Governor Ige: ‘We are at a historic crossroad’

Posted on Jan 29, 2021 in Capitol Connection, Featured
Windward Community College graduates celebrate pre-pandemic.

Windward Community College graduates celebrate pre-pandemic.

Finally, my friends, we are at a historic crossroad because of the pandemic and because of new leadership in Washington D.C. The latter is a source of rising hope and great expectations. Seventy-five years ago, our parents endured a global war that cast one of the darkest shadows over the free world.  Their response was historic.  It became their most enduring legacy to all of us. Today, we have a chance to Pay It Forward. This public health crisis has forced us to look down a different road. But it has not determined where that road will end.  That has always remained in our hands. The pandemic has not forced us to change. That we must do on our own to address the challenges we face.

Masking up and staying a surfboard apart is a good way to show aloha.

Masking up and staying a surfboard apart is a good way to show aloha.

But our strength lies in something deeper than those superficial changes. It lies in who we have always been as a people. Hawaiʻi is all of us poured into this vessel—a pot that doesn’t melt away our differences but highlights them, emphatically and proudly. That is our strength. Hawai‘i is the hundreds of small family businesses that make up the real backbone of our economy. It is Kalākaua Avenue and Kalihi Street on Oʻahu, Front Street and Main Street on Maui, Aliʻi Drive and Kinoʻole Street on Hawaiʻi Island, and Kūhiō Highway that stretches from Kapaʻa to Hāʻena on Kauaʻi. It’s the smell of a thousand lei at graduation and the swell of pride from beaming parents. And it’s quiet moments — when you get to savor life at its fullest — when you think to yourself: This is what it’s all about. This makes it all worthwhile. Because we are Hawai‘i. In these dark times, with the pandemic knocking us back on our heels, it is not enough to occasionally show aloha. We must have aloha for each other—at all times. We all have jobs to do — you, me, everyone in Hawai‘i — to lift ourselves and each other back up into the sunlight. Let’s not waste another moment. Join with me in this challenge. Thank you and aloha.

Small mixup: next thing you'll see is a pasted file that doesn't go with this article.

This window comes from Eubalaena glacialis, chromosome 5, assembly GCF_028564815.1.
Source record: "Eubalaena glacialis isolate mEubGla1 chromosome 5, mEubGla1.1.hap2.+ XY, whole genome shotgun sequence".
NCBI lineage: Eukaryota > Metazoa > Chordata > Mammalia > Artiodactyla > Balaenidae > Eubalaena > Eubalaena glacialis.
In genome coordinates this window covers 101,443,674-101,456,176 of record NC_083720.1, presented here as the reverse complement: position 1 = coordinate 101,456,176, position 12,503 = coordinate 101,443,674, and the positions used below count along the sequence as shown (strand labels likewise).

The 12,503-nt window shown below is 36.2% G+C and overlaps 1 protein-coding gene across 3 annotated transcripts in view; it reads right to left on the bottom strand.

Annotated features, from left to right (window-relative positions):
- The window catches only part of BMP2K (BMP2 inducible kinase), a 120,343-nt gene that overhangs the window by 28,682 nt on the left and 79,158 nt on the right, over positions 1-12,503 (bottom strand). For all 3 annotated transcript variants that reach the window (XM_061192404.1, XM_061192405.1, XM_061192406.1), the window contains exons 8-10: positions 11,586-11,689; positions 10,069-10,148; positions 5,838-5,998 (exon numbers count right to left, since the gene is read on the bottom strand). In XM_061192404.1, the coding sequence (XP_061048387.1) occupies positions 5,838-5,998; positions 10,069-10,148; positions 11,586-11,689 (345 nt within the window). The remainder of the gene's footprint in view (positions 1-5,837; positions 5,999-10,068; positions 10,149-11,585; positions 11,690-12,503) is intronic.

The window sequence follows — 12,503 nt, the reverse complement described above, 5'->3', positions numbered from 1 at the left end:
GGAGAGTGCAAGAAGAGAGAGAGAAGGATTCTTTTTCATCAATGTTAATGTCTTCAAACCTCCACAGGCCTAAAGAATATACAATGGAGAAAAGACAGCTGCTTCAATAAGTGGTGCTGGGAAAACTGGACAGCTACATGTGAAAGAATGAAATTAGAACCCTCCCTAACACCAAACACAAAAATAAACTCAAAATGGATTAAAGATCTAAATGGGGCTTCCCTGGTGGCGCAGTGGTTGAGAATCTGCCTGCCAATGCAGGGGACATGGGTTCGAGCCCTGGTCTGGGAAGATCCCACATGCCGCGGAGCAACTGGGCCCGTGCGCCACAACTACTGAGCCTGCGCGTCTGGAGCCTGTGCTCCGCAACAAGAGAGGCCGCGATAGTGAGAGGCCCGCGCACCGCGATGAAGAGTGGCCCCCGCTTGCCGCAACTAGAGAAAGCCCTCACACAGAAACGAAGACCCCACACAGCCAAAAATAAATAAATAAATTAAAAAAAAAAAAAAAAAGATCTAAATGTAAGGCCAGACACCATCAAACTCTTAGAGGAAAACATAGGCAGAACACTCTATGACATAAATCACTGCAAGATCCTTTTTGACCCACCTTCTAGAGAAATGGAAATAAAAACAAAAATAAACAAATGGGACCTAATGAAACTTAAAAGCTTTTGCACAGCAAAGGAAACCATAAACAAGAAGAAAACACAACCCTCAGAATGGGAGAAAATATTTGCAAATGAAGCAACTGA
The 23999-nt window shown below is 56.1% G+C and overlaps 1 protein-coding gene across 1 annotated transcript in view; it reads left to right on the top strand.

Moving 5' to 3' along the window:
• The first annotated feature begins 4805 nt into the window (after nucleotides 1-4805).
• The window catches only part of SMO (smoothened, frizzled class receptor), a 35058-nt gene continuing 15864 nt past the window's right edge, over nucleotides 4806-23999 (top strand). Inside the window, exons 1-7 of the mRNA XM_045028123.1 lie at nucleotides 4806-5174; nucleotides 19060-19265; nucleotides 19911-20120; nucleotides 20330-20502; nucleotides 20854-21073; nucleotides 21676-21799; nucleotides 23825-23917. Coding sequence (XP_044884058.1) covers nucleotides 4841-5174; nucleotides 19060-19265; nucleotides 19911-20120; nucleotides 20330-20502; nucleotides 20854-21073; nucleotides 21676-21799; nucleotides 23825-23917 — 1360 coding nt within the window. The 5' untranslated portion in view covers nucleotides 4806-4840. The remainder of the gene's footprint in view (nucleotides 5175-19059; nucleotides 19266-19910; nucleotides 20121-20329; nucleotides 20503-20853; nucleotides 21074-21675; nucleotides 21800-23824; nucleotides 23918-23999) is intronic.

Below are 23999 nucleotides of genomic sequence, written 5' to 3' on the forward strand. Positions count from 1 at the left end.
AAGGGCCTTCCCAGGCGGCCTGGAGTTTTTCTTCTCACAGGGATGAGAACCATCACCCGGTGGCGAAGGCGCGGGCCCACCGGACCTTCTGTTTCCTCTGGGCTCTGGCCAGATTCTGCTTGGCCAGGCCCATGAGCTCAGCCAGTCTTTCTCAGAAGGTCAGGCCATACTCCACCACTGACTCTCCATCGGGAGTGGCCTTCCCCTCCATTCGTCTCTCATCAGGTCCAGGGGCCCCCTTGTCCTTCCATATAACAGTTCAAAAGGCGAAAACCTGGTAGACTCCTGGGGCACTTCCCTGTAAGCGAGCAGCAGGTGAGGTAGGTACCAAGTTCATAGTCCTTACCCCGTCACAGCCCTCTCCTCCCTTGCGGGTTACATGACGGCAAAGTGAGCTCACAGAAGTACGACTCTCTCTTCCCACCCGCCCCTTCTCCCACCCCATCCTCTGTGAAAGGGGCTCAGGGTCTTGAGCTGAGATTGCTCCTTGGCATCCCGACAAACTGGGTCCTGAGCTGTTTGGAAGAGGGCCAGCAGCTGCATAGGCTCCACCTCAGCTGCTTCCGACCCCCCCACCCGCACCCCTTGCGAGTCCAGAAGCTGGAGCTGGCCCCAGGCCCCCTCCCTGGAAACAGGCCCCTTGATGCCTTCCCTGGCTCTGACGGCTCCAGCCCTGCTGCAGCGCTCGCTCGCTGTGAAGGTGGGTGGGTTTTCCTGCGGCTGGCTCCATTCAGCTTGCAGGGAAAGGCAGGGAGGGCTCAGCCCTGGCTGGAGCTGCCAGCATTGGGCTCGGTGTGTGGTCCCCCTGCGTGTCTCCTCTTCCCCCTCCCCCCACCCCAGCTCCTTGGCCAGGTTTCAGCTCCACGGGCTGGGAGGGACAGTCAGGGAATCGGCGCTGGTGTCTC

Read more in the February Capitol Connection newsletter.

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